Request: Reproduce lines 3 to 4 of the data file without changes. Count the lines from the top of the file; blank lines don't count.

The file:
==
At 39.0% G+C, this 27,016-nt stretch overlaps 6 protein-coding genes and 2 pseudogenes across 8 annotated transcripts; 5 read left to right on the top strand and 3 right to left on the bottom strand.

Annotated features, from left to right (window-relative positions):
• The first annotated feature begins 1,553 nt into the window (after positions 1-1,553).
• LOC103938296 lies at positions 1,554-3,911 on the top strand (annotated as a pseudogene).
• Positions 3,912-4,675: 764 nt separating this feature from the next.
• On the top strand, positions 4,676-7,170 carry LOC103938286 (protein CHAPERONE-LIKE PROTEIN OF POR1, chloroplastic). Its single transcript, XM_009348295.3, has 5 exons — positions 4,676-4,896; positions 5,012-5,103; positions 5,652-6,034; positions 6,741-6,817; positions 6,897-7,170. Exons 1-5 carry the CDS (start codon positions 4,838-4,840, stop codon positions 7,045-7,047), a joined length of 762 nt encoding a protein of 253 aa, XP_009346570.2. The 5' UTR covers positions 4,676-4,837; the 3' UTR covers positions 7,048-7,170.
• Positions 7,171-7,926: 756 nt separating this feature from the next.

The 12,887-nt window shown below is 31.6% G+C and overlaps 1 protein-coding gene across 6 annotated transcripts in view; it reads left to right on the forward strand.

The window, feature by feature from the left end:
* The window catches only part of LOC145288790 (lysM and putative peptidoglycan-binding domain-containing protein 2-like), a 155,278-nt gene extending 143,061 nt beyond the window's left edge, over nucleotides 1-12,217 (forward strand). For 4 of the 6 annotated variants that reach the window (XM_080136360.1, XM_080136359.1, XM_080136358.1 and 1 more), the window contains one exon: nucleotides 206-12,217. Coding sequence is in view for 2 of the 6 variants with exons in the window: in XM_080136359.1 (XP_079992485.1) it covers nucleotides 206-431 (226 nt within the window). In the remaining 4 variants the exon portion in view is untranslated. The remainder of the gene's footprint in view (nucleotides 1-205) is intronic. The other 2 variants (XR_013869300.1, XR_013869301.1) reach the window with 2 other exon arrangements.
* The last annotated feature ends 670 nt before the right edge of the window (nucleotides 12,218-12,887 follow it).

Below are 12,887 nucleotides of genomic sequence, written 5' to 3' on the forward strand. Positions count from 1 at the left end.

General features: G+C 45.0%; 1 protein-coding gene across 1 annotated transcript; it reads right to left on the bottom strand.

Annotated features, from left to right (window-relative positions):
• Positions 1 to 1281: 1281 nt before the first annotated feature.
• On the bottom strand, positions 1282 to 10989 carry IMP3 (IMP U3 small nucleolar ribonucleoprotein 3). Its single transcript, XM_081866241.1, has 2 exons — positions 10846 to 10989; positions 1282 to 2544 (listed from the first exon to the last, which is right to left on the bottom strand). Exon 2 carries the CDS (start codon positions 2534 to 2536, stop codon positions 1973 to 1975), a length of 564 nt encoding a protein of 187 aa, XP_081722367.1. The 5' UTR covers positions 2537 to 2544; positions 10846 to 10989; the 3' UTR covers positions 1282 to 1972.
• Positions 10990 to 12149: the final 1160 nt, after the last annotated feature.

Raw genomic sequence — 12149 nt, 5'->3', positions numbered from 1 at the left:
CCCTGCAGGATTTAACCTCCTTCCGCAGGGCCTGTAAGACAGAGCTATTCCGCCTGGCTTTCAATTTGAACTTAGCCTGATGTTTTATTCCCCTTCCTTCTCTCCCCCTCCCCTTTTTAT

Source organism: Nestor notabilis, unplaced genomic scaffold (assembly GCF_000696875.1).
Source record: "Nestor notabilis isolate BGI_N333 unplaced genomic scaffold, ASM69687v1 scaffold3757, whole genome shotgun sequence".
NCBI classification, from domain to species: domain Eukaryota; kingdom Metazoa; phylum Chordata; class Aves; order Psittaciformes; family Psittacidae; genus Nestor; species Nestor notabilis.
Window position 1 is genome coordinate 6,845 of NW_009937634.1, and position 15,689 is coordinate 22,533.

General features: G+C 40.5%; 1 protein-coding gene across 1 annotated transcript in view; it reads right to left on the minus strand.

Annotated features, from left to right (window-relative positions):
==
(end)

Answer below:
• The first annotated feature begins 1,553 nt into the window (after positions 1-1,553).
• LOC103938296 lies at positions 1,554-3,911 on the top strand (annotated as a pseudogene).